I tend to be a minimalist when it comes to mounting beetles. That is, I mount them so that they take up minimal space – legs tucked neatly and symmetrically against each side of the body and antennae laid straight alongside each elytron. This is important not only for space considerations (always a premium, but especially so in a private collection), but also to minimize the chances of accidental breakage when handling specimens. I must admit that beetles mounted in such manner don’t have quite the visual appeal of beetles mounted in a more relaxed, life-like position, but the ability to pack them tightly in my limited drawer space generally overrides whatever aesthetic desires I may have. Every now and then, however, I come across a specimen that just begs to be mounted life-like due to its striking appearance or impressive structures. Pseudoxycheila tarsalis (Central American montane tiger beetle), which I recently received as a gift from Henry Hespenheide, is one such species.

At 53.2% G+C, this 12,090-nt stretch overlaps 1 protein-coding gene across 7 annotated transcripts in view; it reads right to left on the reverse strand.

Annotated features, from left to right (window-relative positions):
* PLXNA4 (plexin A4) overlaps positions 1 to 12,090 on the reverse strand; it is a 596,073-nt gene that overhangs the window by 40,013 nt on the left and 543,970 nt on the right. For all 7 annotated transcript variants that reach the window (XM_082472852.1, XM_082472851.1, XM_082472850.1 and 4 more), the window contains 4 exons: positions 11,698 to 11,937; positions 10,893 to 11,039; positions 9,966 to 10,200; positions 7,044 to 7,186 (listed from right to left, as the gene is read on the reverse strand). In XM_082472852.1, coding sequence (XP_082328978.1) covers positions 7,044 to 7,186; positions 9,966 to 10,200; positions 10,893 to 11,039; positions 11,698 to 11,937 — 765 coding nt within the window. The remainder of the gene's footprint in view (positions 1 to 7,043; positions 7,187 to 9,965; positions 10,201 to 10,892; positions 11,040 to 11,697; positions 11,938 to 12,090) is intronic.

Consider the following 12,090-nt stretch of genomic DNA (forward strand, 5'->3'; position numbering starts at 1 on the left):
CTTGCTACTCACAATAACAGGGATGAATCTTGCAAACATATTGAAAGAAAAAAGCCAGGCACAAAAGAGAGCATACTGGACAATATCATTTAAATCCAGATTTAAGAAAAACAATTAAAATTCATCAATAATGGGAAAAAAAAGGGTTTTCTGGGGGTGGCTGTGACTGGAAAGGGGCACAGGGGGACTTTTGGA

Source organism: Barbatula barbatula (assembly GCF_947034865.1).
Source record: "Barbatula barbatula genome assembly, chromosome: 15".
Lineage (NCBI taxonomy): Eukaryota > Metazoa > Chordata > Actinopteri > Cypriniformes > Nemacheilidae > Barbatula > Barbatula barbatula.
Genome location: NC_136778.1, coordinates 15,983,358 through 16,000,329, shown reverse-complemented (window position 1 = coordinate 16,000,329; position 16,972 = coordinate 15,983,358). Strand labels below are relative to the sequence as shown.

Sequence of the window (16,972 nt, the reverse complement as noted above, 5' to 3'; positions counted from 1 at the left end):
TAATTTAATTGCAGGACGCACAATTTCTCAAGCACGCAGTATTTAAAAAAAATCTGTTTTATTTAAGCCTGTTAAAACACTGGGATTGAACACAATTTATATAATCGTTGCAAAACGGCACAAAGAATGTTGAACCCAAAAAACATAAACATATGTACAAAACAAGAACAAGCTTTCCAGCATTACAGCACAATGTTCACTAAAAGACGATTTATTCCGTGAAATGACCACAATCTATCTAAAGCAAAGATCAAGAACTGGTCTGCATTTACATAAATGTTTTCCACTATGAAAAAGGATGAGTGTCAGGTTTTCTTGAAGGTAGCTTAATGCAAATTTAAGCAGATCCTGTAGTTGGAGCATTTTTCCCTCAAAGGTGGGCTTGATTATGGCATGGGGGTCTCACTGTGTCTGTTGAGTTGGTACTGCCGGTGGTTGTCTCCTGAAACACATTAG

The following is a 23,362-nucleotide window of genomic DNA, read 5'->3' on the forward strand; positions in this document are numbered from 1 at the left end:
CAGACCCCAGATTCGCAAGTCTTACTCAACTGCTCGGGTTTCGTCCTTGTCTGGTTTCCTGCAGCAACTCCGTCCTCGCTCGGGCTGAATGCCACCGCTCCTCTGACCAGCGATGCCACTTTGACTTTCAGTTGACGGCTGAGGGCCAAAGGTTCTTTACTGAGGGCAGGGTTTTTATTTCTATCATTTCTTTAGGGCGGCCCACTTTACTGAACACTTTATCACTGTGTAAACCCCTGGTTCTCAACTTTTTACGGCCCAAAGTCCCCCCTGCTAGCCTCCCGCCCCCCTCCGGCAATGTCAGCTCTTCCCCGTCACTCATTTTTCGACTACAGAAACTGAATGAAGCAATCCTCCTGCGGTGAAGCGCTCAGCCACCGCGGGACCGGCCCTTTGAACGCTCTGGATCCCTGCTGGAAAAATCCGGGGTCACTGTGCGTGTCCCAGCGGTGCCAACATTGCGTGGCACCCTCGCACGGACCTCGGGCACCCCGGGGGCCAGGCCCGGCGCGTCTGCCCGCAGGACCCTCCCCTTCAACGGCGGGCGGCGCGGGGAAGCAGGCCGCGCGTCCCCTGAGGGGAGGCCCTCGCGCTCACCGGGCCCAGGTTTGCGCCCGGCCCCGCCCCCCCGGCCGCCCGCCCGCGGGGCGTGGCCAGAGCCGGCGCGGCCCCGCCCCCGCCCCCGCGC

Remounting a dry, already-mounted beetle is a little trickier than mounting a fresh specimen. The beetle must first be relaxed, and even when relaxed well the beetle is never as pliable as when fresh. This makes it more difficult to get the legs and antennae into the desired position, and there is always a higher risk of breakage while trying to do so. Many different methods for relaxing beetles are available – some better than others, but for a one-off specimen I usually just soak it in very warm tap water. Generally 15-20 minutes will suffice, although large specimens may require more than this. Soaking has the added benefit of softening whatever debris might be caked onto the beetle so that it can be removed more easily. In this case, once the beetle was relaxed I used forceps to hold the specimen by the pin to keep it submerged in the water while “scrubbing” its upper surface with a camel-hair brush. Younger eyes might be able to do this unaided, but I find a binocular dissecting scope at low power to be quite helpful.